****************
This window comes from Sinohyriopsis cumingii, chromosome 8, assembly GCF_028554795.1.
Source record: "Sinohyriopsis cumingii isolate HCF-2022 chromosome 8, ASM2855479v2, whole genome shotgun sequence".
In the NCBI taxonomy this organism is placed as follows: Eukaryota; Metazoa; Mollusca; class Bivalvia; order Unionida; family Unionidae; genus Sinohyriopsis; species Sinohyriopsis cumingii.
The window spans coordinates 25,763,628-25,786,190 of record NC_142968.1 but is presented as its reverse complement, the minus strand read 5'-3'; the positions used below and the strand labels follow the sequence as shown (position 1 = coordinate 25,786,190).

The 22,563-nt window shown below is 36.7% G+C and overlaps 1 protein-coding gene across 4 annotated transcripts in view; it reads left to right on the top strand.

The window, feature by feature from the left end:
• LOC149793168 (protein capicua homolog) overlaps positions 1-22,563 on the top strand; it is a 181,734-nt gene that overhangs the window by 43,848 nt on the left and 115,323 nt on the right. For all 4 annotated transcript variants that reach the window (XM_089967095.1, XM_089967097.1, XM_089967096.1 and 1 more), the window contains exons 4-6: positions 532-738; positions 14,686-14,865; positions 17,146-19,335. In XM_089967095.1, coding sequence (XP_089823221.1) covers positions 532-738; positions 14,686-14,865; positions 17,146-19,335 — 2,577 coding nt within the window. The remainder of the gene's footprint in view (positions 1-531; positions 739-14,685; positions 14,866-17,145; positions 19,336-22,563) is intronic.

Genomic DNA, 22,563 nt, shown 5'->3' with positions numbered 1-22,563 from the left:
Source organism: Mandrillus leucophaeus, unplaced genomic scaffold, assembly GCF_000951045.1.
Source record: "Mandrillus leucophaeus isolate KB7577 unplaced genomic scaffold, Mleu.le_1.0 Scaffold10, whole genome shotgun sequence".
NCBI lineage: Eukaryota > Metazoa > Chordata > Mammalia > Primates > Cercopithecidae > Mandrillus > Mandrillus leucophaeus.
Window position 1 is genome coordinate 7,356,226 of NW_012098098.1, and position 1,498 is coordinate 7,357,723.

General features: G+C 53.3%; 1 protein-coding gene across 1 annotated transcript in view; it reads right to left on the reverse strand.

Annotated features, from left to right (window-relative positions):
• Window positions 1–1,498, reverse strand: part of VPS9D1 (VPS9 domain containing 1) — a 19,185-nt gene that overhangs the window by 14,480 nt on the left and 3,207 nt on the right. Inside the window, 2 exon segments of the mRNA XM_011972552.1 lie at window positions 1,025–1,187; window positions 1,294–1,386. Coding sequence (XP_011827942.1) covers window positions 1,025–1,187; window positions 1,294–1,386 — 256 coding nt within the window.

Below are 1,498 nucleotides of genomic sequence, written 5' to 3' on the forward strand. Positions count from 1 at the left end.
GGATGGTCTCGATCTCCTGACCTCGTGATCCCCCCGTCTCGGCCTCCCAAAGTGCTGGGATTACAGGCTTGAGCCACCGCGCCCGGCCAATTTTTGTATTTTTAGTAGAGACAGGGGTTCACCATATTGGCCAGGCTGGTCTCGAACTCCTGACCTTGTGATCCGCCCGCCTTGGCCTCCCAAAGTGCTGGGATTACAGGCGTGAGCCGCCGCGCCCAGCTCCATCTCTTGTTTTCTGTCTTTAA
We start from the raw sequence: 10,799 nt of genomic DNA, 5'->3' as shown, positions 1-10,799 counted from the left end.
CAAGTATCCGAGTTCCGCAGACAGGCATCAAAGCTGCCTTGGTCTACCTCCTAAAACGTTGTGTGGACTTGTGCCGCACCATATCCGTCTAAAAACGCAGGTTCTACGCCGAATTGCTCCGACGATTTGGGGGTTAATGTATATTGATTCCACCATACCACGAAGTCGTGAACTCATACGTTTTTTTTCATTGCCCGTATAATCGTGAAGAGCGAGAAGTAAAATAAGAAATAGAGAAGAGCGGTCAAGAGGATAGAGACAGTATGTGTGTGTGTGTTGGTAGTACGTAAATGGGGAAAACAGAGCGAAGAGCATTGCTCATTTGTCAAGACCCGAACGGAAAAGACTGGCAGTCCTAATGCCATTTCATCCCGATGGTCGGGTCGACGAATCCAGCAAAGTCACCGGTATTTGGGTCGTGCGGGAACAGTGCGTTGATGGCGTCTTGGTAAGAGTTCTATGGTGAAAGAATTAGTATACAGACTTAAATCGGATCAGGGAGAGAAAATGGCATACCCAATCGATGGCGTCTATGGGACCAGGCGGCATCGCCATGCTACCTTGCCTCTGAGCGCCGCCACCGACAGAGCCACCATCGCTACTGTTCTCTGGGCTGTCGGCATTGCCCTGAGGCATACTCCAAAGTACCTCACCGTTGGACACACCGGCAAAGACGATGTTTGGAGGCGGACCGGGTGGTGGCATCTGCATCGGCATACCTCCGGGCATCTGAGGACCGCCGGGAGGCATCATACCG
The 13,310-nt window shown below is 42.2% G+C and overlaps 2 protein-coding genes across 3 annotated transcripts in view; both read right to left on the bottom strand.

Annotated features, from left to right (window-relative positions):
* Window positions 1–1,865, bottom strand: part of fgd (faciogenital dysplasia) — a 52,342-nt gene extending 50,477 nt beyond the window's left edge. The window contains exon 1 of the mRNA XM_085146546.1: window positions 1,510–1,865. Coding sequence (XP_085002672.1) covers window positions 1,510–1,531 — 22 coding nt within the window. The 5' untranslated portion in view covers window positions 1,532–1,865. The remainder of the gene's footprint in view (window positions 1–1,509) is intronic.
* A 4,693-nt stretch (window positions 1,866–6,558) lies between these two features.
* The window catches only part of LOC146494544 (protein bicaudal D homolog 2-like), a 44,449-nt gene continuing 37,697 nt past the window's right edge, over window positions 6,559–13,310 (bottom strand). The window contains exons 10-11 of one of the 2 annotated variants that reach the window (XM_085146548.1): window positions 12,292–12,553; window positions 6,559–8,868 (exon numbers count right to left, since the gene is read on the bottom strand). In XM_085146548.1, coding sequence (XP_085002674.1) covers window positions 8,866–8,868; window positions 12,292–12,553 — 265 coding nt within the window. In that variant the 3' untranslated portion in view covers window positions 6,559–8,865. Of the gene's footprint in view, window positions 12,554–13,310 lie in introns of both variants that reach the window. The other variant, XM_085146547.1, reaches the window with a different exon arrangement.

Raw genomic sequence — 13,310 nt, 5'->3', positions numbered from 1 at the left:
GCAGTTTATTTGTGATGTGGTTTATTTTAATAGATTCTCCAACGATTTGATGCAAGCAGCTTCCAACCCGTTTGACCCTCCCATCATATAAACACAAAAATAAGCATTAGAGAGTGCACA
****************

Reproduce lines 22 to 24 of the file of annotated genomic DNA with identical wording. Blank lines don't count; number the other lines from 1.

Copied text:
* Window positions 1–1,865, bottom strand: part of fgd (faciogenital dysplasia) — a 52,342-nt gene extending 50,477 nt beyond the window's left edge. The window contains exon 1 of the mRNA XM_085146546.1: window positions 1,510–1,865. Coding sequence (XP_085002672.1) covers window positions 1,510–1,531 — 22 coding nt within the window. The 5' untranslated portion in view covers window positions 1,532–1,865. The remainder of the gene's footprint in view (window positions 1–1,509) is intronic.
* A 4,693-nt stretch (window positions 1,866–6,558) lies between these two features.
* The window catches only part of LOC146494544 (protein bicaudal D homolog 2-like), a 44,449-nt gene continuing 37,697 nt past the window's right edge, over window positions 6,559–13,310 (bottom strand). The window contains exons 10-11 of one of the 2 annotated variants that reach the window (XM_085146548.1): window positions 12,292–12,553; window positions 6,559–8,868 (exon numbers count right to left, since the gene is read on the bottom strand). In XM_085146548.1, coding sequence (XP_085002674.1) covers window positions 8,866–8,868; window positions 12,292–12,553 — 265 coding nt within the window. In that variant the 3' untranslated portion in view covers window positions 6,559–8,865. Of the gene's footprint in view, window positions 12,554–13,310 lie in introns of both variants that reach the window. The other variant, XM_085146547.1, reaches the window with a different exon arrangement.